Diavolo. Photo by Mara Zaslove.

Diavolo Stops in Houston & Dallas

Diavolo. Photo by Mara Zaslove.

Diavolo.
Photo by Mara Zaslove.

Thrills abound in the work of Diavolo, price a Los Angeles-based company that uses elaborate sets and highly physical movement to reflect the intensity and chaos of contemporary life. The acrobatic group brings its latest piece, treat Fluid Infinities, cialis to Houston’s Society for the Performing Arts on Jan. 9 and to Dallas City Performance Hall, presented by TITAS, on March 27-28.   A + C  writer Manuel Mendoza spoke to artistic director Jacques Heim about his troupe.

Fluid Infinities completes a trilogy. What’s the piece about?

It started with three questions: Where do we come from? Where are we going? And how did everything start? That’s the theme and those are the questions I’m asking myself kind of regularly. I wanted to do a piece that is very surreal, that has a very ritualistic aspect. At the end of the day, our planet is this tiny particle in the universe and we are just hanging at the edge of it.

You like to work with large structures. Where do they come from?

If I had to create a piece on the bare stage, I would not know what to do. I would be lost. In another life, I wish I could be an architect. My inspiration is walking the streets of many cities I travel to, looking at the relation and the interaction of the human body with the architectural environment.

The work always starts with the structure and then I collaborate with architects and sculptors, with designers, and we build it. Then like children on a playground, I tell my dancers, “It’s playtime. Go discover what the structure tells you, what kind of movement you can you perform on and around it.” So the dancers really create the movement. What I’m doing more now is conceptualizing, directing. At times, I call myself an architect of motion, even though I know nothing about architecture.

What’s the inspiration for the moonlike structure in Fluid Infinities?

It started with the first piece in the trilogy, Foreign Bodies, which is basically a cube, and the second, Fearful Symmetries, also has a cube. I needed to go against those hard edges, something that had a curve and sensual lines. I knew right away that would be a sphere or an egg or something that has the metaphor of something infinite, something futuristic or from the beginning of time or out in space.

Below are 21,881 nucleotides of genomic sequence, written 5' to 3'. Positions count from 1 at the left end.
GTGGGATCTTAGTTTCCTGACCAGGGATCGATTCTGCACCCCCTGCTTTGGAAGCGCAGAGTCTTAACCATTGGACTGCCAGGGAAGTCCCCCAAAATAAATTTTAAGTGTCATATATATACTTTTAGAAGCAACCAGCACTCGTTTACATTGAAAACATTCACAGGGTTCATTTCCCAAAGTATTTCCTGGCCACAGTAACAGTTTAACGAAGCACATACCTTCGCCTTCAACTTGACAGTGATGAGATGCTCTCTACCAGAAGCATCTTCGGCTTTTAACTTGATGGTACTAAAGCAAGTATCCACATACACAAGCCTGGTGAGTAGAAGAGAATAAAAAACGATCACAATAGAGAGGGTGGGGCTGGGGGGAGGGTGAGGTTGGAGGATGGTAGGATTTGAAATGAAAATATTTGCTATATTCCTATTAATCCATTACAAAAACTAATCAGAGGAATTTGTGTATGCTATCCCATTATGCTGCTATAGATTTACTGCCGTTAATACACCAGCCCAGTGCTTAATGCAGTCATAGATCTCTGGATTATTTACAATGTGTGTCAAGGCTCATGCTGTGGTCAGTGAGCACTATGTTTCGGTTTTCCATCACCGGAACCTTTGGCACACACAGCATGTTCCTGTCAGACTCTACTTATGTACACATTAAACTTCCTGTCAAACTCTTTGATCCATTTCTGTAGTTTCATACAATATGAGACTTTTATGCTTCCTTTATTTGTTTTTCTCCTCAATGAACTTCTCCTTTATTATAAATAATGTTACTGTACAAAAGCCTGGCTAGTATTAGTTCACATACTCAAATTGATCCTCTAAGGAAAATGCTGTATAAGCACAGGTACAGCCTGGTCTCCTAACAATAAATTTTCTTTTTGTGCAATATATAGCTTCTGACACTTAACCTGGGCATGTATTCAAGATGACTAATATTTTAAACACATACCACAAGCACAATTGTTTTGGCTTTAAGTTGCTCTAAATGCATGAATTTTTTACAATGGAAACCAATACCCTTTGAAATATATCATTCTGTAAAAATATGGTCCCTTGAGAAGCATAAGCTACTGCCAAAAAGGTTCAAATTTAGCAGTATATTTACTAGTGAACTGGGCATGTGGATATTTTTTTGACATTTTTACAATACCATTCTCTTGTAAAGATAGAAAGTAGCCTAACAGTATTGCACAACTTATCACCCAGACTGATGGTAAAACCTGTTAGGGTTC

Diavolo. Photo by Alexander Slanger.

Diavolo.
Photo by Alexander Slanger.

Your work looks dangerous to perform. What’s a typical Diavolo rehearsal like?

We hold three or four auditions a year, because Diavolo is not for everybody. It’s really hard to find the right kind of breed. I try my best to say, “Do not audition. This is the craziest thing you’re going to do.” What we do is not normal. It’s different from circus, which though it’s very dangerous, there’s a language to jumping on a trampoline, like ballet. Diavolo is more experimental. Moving on a dome that’s rotating and is very slippery – well, there’s no technique for that. You have to discover it in the moment.

Are any company members trained in a discipline other than dance?

We have a few with a gymnastic background. Some do rock climbing. But I also need men and women who have a ballet background, who can understand the line of the body, and I need them to be gladiators and be able to roll and run and flip. There’s a theme of heroism in the work of Diavolo. We try to do something out of the ordinary and a little wild.

Diavolo. Photo by Alexander Slanger.

Diavolo.
Photo by Alexander Slanger.

Do you have frequent injuries?

The hospital knows us by our first name. Broken toes, broken fingers, broken ribs, that’s our day to day. What we have regularly is cuts to the forehead or to arms that need stitches.

Do you have backup dancers just in case?

Sometimes on the road, we bring one or two. The dancers know everybody’s role, so they can share, and the rehearsal director can also dance.

Your work seems to be about the danger and anxiety created by new technologies.

When I growing up in the ’60s and ’70s, technology did not dictate. There was a certain freedom because wherever I was, that was my world. I didn’t have to check my phone. It felt simple in a way. It was more about what the humans were doing. Now, technology is driving us. On the one hand, there’s an amazing advantage to it. On the other hand, the human being is getting lost to it. That’s another layer of the work of Diavolo – how fragile and vulnerable we are. The reason there is danger and fear and chaos in our work is not just because of the wow factor but because it is a social comment.